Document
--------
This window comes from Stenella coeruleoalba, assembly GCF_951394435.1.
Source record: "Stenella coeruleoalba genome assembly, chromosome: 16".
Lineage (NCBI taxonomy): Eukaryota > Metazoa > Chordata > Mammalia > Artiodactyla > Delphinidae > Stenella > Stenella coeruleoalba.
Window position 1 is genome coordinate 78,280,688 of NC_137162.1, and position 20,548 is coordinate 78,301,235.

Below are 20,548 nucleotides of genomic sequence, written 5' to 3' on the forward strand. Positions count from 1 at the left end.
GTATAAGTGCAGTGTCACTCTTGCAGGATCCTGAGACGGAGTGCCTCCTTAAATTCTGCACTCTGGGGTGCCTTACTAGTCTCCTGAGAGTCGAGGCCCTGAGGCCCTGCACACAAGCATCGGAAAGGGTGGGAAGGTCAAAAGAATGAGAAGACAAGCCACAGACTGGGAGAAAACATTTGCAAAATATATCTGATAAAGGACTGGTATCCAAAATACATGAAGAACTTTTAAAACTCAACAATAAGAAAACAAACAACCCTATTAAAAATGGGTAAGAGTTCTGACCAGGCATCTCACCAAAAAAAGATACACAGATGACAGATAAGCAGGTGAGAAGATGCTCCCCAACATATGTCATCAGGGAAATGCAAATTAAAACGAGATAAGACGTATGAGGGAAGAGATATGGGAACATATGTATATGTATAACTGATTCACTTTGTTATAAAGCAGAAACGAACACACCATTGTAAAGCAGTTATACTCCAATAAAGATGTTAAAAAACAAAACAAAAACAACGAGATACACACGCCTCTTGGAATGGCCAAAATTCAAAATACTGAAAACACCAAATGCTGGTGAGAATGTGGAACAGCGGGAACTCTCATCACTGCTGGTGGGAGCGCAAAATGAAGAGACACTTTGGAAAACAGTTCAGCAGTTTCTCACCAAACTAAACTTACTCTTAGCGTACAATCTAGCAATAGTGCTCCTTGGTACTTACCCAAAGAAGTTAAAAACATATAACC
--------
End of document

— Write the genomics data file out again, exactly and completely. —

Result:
This window comes from Stenella coeruleoalba, assembly GCF_951394435.1.
Source record: "Stenella coeruleoalba genome assembly, chromosome: 16".
Lineage (NCBI taxonomy): Eukaryota > Metazoa > Chordata > Mammalia > Artiodactyla > Delphinidae > Stenella > Stenella coeruleoalba.
Window position 1 is genome coordinate 78,280,688 of NC_137162.1, and position 20,548 is coordinate 78,301,235.

Below are 20,548 nucleotides of genomic sequence, written 5' to 3' on the forward strand. Positions count from 1 at the left end.
GTATAAGTGCAGTGTCACTCTTGCAGGATCCTGAGACGGAGTGCCTCCTTAAATTCTGCACTCTGGGGTGCCTTACTAGTCTCCTGAGAGTCGAGGCCCTGAGGCCCTGCACACAAGCATCGGAAAGGGTGGGAAGGTCAAAAGAATGAGAAGACAAGCCACAGACTGGGAGAAAACATTTGCAAAATATATCTGATAAAGGACTGGTATCCAAAATACATGAAGAACTTTTAAAACTCAACAATAAGAAAACAAACAACCCTATTAAAAATGGGTAAGAGTTCTGACCAGGCATCTCACCAAAAAAAGATACACAGATGACAGATAAGCAGGTGAGAAGATGCTCCCCAACATATGTCATCAGGGAAATGCAAATTAAAACGAGATAAGACGTATGAGGGAAGAGATATGGGAACATATGTATATGTATAACTGATTCACTTTGTTATAAAGCAGAAACGAACACACCATTGTAAAGCAGTTATACTCCAATAAAGATGTTAAAAAACAAAACAAAAACAACGAGATACACACGCCTCTTGGAATGGCCAAAATTCAAAATACTGAAAACACCAAATGCTGGTGAGAATGTGGAACAGCGGGAACTCTCATCACTGCTGGTGGGAGCGCAAAATGAAGAGACACTTTGGAAAACAGTTCAGCAGTTTCTCACCAAACTAAACTTACTCTTAGCGTACAATCTAGCAATAGTGCTCCTTGGTACTTACCCAAAGAAGTTAAAAACATATAACC